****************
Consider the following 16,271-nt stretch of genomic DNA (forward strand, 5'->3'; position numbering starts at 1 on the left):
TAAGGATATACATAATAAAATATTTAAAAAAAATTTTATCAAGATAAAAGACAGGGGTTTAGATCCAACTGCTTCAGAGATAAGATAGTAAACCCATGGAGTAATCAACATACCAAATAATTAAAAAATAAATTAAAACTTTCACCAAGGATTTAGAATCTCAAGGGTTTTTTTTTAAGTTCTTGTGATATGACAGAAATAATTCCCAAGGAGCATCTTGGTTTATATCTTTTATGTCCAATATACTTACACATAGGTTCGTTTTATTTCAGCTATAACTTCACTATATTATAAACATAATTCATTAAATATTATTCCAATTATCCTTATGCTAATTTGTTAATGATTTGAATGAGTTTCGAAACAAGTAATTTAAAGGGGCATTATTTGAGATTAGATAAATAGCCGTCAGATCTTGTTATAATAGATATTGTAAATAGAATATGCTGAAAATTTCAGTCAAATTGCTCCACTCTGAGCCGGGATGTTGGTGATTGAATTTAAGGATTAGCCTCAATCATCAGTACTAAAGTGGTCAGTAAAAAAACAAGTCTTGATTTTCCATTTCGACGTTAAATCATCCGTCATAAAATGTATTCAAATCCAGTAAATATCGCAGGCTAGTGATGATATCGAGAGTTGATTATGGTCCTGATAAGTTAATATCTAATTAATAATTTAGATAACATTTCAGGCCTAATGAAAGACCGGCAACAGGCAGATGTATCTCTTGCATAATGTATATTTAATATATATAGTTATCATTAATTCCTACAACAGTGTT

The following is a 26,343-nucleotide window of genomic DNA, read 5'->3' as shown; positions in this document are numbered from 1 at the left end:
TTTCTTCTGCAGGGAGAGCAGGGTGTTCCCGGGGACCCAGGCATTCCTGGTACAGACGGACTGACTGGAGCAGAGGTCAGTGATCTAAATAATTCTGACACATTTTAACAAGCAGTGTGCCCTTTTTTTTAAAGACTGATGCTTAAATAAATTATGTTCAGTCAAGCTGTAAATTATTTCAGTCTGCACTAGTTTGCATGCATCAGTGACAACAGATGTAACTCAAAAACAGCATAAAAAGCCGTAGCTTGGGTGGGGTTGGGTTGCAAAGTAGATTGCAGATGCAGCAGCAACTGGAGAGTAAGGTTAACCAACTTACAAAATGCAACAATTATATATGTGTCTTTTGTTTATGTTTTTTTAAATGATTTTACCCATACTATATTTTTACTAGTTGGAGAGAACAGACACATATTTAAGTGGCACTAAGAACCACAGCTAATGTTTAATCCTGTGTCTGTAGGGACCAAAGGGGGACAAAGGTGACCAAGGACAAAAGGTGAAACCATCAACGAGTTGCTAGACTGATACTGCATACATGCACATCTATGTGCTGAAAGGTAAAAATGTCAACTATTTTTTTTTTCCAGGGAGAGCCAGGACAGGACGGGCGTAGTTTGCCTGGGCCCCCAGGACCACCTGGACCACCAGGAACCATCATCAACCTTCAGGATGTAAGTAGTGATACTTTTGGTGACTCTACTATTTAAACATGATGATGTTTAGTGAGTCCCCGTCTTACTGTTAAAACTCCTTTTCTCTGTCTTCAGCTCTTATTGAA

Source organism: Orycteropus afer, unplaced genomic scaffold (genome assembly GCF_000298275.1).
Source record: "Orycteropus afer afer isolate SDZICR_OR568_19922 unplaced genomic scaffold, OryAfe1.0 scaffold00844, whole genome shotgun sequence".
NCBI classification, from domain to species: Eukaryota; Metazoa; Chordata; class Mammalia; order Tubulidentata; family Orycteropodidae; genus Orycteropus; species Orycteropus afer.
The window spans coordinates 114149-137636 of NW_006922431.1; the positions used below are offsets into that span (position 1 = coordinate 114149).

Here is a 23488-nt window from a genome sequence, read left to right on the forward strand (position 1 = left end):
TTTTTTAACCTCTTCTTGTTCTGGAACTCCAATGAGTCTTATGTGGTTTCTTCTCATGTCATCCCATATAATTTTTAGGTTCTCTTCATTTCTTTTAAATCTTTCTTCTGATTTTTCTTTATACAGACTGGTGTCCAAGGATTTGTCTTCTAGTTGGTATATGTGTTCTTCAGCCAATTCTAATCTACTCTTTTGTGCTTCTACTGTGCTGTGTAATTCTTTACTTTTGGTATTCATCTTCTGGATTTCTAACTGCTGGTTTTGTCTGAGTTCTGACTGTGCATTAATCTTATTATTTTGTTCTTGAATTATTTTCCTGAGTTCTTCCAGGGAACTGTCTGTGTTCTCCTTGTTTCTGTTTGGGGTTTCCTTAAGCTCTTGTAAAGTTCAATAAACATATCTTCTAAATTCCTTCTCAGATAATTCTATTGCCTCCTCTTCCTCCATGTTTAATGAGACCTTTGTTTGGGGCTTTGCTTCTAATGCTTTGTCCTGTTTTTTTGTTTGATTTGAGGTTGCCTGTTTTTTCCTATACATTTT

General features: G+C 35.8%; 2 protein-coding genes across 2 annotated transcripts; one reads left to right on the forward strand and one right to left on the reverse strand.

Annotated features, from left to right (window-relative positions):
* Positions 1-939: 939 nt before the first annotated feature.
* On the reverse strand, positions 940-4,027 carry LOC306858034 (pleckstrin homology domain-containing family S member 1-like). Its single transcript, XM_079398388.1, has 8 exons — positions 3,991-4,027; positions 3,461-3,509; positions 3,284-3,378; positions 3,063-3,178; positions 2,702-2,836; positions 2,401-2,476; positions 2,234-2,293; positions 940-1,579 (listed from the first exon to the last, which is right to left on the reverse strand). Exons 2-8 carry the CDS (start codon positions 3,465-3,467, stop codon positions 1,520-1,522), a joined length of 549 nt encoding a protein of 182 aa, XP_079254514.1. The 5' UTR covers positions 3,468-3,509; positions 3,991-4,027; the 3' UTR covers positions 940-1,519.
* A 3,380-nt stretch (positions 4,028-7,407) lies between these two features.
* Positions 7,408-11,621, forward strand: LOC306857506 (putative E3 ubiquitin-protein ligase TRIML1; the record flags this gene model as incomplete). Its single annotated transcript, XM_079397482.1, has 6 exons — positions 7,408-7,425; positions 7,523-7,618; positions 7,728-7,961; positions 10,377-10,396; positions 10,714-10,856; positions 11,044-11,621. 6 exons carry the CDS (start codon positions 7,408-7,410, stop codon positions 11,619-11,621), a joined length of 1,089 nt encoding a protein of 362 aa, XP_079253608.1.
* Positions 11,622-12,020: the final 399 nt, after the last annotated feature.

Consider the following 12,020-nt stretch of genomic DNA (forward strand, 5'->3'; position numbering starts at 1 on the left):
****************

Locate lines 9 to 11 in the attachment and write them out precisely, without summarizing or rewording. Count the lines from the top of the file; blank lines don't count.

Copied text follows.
Here is a 23488-nt window from a genome sequence, read left to right on the forward strand (position 1 = left end):
TTTTTTAACCTCTTCTTGTTCTGGAACTCCAATGAGTCTTATGTGGTTTCTTCTCATGTCATCCCATATAATTTTTAGGTTCTCTTCATTTCTTTTAAATCTTTCTTCTGATTTTTCTTTATACAGACTGGTGTCCAAGGATTTGTCTTCTAGTTGGTATATGTGTTCTTCAGCCAATTCTAATCTACTCTTTTGTGCTTCTACTGTGCTGTGTAATTCTTTACTTTTGGTATTCATCTTCTGGATTTCTAACTGCTGGTTTTGTCTGAGTTCTGACTGTGCATTAATCTTATTATTTTGTTCTTGAATTATTTTCCTGAGTTCTTCCAGGGAACTGTCTGTGTTCTCCTTGTTTCTGTTTGGGGTTTCCTTAAGCTCTTGTAAAGTTCAATAAACATATCTTCTAAATTCCTTCTCAGATAATTCTATTGCCTCCTCTTCCTCCATGTTTAATGAGACCTTTGTTTGGGGCTTTGCTTCTAATGCTTTGTCCTGTTTTTTTGTTTGATTTGAGGTTGCCTGTTTTTTCCTATACATTTT

General features: G+C 35.8%; 2 protein-coding genes across 2 annotated transcripts; one reads left to right on the forward strand and one right to left on the reverse strand.